Candida auris (C. auris) was recently named one of five urgent threats in the CDC Antibiotic Resistance Threats in the United States. There are active cases of C. auris in long term care facilities in Massachusetts and across the country. This organism is known to be resistant to many of the common agents used to treat fungal infections. This, along with it being highly transmissible, has led to significant healthcare associated outbreaks with potentially high mortality rates. Infection prevention and control strategies are key to limiting the transmission and outbreaks of C. auris in health care facilities. Long-term care facilities should be following the CDC recommended infection control and prevention protocols:
Hand-hygiene - Alcohol based hand sanitizer is preferred method if hands are not visibly soiled. Soap and water should be used if hands are visibly soiled. Gloves are not a substitute for proper hand hygiene!
Contact precautions or enhanced barrier precautions – Initiate contact precautions or enhanced barrier precautions for residents with C. auris. Staff must change PPE and perform hand hygiene when moving between residents.
Cohorting – Consider a private room whenever possible for a resident with C. auris. If a private room is not available, residents can be cohorted with a resident with the same MDRO. If neither is available, implement practices to minimize transmission such as spatial separation (3 ft) and privacy curtains.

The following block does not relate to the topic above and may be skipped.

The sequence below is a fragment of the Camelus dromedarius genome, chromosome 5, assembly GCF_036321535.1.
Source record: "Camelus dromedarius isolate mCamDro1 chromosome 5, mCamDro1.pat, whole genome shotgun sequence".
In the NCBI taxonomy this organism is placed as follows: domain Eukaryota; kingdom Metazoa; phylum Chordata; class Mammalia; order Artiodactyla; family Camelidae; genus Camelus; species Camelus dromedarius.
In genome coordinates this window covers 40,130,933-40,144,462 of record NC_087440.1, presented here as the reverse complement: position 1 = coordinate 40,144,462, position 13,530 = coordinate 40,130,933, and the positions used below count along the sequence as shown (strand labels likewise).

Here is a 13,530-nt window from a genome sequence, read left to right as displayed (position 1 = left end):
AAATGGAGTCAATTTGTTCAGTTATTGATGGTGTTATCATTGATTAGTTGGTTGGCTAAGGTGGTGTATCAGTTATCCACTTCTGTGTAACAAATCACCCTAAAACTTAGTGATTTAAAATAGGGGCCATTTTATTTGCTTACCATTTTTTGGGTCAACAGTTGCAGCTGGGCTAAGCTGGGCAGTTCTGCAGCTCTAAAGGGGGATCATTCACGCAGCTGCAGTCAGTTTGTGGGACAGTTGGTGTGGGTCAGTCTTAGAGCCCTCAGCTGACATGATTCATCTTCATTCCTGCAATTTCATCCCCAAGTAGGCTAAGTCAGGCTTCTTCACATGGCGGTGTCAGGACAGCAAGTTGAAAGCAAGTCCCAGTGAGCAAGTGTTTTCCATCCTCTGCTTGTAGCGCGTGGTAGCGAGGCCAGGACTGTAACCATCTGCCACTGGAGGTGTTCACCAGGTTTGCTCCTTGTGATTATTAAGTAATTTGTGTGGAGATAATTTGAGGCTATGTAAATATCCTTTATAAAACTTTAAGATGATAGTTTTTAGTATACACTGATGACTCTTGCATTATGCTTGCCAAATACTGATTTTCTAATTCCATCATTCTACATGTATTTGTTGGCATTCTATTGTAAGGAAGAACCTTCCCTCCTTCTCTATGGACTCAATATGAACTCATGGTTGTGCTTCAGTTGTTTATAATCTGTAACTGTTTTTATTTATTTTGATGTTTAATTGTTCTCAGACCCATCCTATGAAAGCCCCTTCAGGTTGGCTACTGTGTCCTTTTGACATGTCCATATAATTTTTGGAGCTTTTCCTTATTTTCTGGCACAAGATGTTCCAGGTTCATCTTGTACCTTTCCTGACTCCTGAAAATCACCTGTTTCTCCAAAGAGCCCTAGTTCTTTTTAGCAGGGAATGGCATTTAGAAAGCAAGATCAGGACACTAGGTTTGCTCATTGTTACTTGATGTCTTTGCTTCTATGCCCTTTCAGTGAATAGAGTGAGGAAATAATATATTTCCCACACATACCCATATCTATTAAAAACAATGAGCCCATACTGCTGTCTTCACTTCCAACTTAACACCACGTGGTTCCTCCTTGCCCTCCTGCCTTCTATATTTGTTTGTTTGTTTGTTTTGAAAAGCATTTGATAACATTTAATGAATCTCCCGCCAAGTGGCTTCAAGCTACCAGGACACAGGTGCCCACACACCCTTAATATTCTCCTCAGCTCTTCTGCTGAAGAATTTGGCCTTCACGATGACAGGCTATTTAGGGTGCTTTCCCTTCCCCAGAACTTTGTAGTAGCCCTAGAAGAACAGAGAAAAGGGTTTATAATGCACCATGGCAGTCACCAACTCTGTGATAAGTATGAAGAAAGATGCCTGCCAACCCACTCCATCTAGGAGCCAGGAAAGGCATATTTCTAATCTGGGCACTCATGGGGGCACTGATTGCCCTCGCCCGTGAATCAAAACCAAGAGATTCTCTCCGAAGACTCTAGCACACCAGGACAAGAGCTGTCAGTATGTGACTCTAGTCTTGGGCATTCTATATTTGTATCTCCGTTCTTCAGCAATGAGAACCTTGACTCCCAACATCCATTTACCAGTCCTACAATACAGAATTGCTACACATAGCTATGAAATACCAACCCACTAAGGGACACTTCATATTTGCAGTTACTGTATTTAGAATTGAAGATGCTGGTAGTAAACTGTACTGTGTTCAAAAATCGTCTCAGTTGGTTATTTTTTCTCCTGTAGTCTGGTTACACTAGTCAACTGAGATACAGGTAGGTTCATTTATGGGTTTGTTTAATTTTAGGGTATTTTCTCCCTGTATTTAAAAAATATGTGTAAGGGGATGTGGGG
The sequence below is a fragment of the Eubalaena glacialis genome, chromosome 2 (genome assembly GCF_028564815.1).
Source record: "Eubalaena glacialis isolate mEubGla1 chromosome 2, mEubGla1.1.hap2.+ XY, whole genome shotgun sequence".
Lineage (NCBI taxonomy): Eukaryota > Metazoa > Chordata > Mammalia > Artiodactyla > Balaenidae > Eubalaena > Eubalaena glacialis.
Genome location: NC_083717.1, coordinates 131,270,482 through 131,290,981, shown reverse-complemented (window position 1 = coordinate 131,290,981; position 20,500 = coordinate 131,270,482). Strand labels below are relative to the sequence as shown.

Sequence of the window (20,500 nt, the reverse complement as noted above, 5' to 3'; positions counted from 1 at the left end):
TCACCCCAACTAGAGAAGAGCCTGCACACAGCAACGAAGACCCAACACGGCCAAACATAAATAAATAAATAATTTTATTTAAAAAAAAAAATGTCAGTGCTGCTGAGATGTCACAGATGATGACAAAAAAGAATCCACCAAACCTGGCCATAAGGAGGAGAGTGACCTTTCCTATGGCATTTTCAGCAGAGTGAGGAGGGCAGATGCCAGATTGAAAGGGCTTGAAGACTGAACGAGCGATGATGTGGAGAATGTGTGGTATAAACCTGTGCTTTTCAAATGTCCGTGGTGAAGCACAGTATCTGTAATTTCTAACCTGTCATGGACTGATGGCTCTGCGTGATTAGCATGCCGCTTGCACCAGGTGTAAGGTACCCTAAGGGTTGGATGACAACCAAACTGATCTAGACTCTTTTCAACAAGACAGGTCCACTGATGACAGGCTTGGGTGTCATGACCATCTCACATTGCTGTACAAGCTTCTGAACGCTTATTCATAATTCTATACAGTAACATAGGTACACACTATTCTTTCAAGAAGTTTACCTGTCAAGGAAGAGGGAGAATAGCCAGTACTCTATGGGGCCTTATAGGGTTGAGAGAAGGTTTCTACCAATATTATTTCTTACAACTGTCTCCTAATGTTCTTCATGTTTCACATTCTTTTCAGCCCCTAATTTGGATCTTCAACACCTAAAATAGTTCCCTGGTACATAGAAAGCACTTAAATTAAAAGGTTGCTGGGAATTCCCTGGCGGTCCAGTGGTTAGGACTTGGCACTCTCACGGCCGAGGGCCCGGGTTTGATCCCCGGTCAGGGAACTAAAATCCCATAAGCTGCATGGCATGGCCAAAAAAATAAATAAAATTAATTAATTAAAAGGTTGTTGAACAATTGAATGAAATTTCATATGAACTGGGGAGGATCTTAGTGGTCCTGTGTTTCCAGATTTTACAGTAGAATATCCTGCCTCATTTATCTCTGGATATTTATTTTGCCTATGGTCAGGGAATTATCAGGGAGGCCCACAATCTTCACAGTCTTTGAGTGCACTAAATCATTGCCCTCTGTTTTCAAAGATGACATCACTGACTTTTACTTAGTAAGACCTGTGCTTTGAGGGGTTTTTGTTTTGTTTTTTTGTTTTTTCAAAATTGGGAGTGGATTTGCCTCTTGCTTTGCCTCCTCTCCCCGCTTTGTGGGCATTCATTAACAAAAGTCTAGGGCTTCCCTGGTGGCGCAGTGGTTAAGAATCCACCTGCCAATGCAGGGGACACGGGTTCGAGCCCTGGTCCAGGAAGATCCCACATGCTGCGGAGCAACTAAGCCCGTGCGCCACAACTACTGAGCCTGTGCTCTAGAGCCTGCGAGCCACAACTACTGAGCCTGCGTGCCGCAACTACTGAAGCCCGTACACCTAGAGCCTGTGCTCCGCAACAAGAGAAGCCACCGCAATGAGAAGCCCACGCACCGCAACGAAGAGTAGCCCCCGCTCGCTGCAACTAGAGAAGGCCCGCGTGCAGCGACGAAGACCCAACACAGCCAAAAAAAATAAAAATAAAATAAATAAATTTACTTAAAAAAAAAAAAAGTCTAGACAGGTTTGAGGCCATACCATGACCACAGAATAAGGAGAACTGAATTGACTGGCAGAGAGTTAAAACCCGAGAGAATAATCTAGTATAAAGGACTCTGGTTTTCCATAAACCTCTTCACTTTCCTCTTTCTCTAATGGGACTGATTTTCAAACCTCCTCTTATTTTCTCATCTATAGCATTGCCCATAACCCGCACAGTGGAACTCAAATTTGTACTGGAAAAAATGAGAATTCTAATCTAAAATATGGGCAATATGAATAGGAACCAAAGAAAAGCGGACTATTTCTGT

Environmental Cleaning - Increase the frequency of cleaning and disinfecting of environmental surfaces. Thorough daily and terminal cleaning and disinfection of any area a resident receives care using EPA registered hospital-grade disinfectant effective against C. auris (list P). These are products with effectiveness claims against C. auris. Of note, all products on List P are also effective against SARS-CoV2. List P: Antimicrobial Products Registered with EPA for Claims Against Candida Auris | US EPA. Clean and disinfect any reusable equipment.
Education and Training - Increase hand-hygiene and infection control audits. Educate staff on C. auris and the importance of infection control practices to minimize transmission and outbreaks.
Care Transitions - Poor communication of information before and after transitions of care between care settings is harmful to patients and contributes to the spread of infections across healthcare facilities. An example of a CDC interfacility transfer form can be found here.
CDC: Infection Prevention and Control for Candida auris
CDC: Information for Laboratorians and Health Professionals
CDC: Information for Infection Preventionists
CDC: Candida auris | Candida auris | Fungal Diseases
DPH MRDO Toolkit
- Select Webinars from the menu.
- Select CDC MDRO Webinar Series
- Select Combatting MDROs Together A, C. Auris and CPO Colonization Screening 101.
- Participants will need to register. There is no cost to participate.